Susan Granger’s review of “The Wedding Plan” (Roadside Attractions)
You don’t have to be Jewish to enjoy “The Wedding Plan,” but it wouldn’t hurt…
When her evasive fiancé breaks off their engagement a month before their nuptials, 32 year-old Michal (Noa Koler), who was raised non-religious but has devoutly embraced Orthodox Judaism, refuses to cancel the guests’ invitations or relinquish the reception venue and date which, significantly, falls on the last night of Hanukkah.
Enrolling her family and friends, energetic, independent Michal, who owns a mobile petting zoo for children, is determined to find an appropriate groom. To that end, she enlists the help of the Almighty, although her rabbi warns her against “counting on miracles.”
Matchmakers set her up with a variety of unsuitable Orthodox suitors, including one who is deaf and another who won’t even look at her, explaining that he is only willing to gaze upon the woman he will marry because – to him – she will be the most beautiful woman in the world.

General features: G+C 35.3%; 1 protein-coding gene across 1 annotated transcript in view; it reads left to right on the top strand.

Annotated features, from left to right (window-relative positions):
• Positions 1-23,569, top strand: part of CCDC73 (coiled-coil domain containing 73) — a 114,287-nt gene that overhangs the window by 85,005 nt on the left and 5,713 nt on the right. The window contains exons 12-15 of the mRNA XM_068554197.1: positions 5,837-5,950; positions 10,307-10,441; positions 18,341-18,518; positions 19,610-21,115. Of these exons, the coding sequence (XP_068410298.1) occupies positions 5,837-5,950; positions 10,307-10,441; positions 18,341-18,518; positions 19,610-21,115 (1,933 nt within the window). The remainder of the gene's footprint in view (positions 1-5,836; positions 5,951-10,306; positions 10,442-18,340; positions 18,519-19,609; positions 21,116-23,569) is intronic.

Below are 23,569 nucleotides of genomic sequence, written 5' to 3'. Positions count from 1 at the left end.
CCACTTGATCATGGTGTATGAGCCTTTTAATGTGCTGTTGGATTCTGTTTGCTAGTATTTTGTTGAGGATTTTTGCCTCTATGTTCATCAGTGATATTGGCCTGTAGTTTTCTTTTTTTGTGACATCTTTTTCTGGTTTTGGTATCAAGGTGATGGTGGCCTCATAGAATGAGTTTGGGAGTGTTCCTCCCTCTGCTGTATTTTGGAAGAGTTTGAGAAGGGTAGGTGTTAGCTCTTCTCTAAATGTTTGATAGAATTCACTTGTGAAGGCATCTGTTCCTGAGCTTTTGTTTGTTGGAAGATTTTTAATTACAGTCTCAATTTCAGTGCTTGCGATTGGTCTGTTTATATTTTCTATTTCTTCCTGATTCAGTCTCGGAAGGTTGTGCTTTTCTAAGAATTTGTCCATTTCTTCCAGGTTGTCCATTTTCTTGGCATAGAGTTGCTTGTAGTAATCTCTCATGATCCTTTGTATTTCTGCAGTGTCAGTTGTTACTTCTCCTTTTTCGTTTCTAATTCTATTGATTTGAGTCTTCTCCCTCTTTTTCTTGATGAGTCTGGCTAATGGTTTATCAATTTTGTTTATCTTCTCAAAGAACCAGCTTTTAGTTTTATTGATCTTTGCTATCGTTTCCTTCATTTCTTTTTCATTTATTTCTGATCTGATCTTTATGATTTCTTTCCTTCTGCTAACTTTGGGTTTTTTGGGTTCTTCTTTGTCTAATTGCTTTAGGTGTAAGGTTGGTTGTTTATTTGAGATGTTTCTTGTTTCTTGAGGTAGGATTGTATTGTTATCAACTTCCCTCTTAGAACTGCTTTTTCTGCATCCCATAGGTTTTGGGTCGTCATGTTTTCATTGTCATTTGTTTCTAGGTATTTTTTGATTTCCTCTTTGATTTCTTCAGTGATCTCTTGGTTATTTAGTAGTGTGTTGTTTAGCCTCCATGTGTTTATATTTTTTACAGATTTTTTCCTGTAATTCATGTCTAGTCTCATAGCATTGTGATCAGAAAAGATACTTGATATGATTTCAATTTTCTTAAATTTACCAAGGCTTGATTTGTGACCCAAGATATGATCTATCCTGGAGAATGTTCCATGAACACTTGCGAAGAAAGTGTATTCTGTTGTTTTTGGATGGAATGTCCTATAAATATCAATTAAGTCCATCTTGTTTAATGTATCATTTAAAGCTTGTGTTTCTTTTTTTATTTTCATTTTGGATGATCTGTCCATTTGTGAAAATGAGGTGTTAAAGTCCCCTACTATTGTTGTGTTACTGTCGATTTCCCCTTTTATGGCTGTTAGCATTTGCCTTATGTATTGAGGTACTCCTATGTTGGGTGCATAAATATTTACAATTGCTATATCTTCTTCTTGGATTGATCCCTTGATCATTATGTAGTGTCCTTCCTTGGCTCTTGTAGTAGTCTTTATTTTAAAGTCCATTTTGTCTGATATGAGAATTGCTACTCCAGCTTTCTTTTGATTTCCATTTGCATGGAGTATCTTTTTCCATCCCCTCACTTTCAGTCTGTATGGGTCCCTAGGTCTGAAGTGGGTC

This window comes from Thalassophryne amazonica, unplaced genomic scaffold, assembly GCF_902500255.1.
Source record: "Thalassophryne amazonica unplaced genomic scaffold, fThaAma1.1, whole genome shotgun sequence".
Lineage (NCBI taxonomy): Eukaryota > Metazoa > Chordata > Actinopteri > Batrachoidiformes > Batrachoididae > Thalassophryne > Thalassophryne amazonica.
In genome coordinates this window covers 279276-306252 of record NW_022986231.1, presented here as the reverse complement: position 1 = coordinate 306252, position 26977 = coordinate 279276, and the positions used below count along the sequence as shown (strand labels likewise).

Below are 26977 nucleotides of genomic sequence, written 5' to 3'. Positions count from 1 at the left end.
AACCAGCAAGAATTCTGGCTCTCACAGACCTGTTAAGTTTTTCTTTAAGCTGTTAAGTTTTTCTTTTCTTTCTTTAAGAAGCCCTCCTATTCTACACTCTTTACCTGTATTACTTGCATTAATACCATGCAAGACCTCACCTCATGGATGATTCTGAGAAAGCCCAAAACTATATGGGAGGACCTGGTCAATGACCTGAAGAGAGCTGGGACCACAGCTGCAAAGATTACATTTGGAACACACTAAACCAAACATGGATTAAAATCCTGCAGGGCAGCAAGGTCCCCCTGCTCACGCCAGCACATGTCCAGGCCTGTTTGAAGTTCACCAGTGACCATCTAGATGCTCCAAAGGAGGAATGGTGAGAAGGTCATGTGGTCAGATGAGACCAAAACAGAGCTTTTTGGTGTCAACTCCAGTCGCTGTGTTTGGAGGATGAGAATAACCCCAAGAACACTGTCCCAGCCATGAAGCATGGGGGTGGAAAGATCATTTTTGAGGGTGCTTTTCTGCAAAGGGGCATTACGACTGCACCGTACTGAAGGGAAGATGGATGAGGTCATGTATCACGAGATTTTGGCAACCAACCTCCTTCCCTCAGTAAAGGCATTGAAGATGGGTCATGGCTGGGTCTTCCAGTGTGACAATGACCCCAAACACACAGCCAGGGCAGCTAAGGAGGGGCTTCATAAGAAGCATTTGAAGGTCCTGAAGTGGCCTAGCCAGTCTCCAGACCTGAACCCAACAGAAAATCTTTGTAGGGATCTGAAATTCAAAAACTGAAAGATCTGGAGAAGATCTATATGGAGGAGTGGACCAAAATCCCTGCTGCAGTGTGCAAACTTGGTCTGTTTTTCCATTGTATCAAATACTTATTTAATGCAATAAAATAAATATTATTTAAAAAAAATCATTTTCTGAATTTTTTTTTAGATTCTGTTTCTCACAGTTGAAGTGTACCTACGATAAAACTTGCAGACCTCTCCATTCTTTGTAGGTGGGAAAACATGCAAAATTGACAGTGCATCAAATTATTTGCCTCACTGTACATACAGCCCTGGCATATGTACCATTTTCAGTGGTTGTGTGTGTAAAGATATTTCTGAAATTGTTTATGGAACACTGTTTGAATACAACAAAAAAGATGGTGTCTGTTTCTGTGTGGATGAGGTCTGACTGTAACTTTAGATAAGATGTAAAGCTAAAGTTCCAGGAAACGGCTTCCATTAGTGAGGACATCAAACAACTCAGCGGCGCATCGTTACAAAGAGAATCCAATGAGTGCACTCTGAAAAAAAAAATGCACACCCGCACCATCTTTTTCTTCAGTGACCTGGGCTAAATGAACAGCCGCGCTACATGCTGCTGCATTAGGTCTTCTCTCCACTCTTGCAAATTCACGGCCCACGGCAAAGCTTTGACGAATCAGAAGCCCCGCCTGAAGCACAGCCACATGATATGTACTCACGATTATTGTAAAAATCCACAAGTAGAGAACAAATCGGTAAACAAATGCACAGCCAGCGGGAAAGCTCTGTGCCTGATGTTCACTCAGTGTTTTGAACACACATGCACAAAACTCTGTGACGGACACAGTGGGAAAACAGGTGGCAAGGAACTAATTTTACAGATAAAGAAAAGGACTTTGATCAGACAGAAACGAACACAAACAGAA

Then there’s her unlikely encounter with a charismatic pop star (Oz Zehavi of “Yossi”) whom she meets on a pilgrimage to Ukraine to pray at the grave of Rabbi Nahman, founder of the Breslov Hasidic sect.
While Michal seeks companionship, along with love, she’s also determined to achieve social acceptance in a community that traditionally not only pities single women but also tends to denigrate them.
Exuding an irresistible enthusiasm, tempered with inner conflicts and self-doubt – reminiscent of Britain’s Bridget Jones – Noa Koler won an Israeli Academy Award for her screwball performance.
This is ultra-Orthodox Israeli filmmaker Rama Burshtein’s second film, following “Fill the Void” (2013) about a reluctant, 18 year-old Hassidic Jewish woman in Tel Aviv being pressured to marry her deceased sister’s fiancé, an older widower with an infant son. Obviously, weddings are a Burshtein theme.
In Hebrew with English subtitles, on the Granger Movie Gauge of 1 to 10, “The Wedding Plan” is a spirited, surreal 6, meaning that this existential romantic comedy concludes with cosmic ambiguity.